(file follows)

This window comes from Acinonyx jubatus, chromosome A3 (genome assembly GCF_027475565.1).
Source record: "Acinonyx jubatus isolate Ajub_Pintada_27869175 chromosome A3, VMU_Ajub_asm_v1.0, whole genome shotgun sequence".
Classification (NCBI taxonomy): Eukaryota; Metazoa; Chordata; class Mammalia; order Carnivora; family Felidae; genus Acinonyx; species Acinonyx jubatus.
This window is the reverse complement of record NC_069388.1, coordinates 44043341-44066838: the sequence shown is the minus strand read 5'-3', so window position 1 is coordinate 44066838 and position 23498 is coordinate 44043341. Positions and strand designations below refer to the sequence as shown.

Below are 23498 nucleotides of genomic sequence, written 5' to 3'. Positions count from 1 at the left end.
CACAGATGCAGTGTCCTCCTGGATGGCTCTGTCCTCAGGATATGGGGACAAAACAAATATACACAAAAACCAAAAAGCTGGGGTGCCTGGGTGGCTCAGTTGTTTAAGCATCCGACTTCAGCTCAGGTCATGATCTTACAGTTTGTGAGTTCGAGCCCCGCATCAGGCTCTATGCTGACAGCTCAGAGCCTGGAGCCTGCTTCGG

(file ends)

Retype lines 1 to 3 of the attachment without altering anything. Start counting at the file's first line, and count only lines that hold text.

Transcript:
This window comes from Acinonyx jubatus, chromosome A3 (genome assembly GCF_027475565.1).
Source record: "Acinonyx jubatus isolate Ajub_Pintada_27869175 chromosome A3, VMU_Ajub_asm_v1.0, whole genome shotgun sequence".
Classification (NCBI taxonomy): Eukaryota; Metazoa; Chordata; class Mammalia; order Carnivora; family Felidae; genus Acinonyx; species Acinonyx jubatus.